John Henry Foley (1818-1874), R. A.
Royal Institution of Great Britain
Albemarle Street, London W1
Faraday was very closely associated with the Royal Institution. He was first appointed as laboratory assistant there in 1813, became director of the laboratory in 1825, and Fullerian Professor of Chemistry there from 1833 to 1867. It was here that he conducted his electricity experiments; as superintendent of the institution, he also lived in a flat there with his wife Sarah, until the couple were given a house near Hampton Court in 1858. Although under no obligation to lecture, he was in fact "a gifted lecturer," who, for example, delivered his friend Charles Wheatstone's lectures for him because Wheatstone himself was too shy.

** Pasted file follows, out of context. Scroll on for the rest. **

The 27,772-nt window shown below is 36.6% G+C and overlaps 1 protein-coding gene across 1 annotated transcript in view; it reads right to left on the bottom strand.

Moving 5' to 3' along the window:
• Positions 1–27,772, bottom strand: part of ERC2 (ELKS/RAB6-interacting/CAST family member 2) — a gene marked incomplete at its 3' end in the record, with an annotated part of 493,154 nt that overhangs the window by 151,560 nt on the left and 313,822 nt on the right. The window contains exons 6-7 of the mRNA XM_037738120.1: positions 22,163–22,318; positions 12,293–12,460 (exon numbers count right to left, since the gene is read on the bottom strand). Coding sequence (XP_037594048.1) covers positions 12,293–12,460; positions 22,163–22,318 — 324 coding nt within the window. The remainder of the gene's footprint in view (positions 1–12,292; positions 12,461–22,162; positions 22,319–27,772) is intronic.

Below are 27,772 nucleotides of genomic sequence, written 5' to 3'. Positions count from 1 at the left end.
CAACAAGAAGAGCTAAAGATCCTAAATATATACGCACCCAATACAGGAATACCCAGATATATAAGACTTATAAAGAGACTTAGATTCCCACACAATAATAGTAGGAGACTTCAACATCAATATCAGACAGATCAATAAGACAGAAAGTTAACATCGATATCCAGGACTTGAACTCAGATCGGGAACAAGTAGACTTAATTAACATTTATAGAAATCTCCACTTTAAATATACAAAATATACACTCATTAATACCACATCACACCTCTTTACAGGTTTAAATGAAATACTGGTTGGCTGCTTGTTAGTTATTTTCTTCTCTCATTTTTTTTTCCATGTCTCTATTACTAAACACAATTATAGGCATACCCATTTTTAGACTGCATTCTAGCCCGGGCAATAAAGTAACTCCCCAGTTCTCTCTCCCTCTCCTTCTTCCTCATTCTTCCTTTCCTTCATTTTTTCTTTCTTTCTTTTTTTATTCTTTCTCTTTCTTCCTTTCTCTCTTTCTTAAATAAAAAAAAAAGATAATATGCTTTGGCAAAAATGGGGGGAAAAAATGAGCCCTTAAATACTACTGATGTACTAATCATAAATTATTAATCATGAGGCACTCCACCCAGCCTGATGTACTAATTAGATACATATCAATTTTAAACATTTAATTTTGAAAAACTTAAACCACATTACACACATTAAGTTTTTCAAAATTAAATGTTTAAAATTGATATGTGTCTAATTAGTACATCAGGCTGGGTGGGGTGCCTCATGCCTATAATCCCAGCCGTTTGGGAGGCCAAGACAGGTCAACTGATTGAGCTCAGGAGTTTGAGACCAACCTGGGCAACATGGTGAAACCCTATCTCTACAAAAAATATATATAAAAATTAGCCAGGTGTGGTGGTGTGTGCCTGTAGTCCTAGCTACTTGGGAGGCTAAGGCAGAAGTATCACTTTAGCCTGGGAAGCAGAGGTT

Foley shows Faraday with his famous electro-magnetic induction ring in one hand, while his other hand is raised as if he is in the midst of explaining it. The statue stands imposingly at the foot of the institution's main staircase (with its splendid ironwork), as if to welcome visitors.
Photograph, caption, and commentary by Jacqueline Banerjee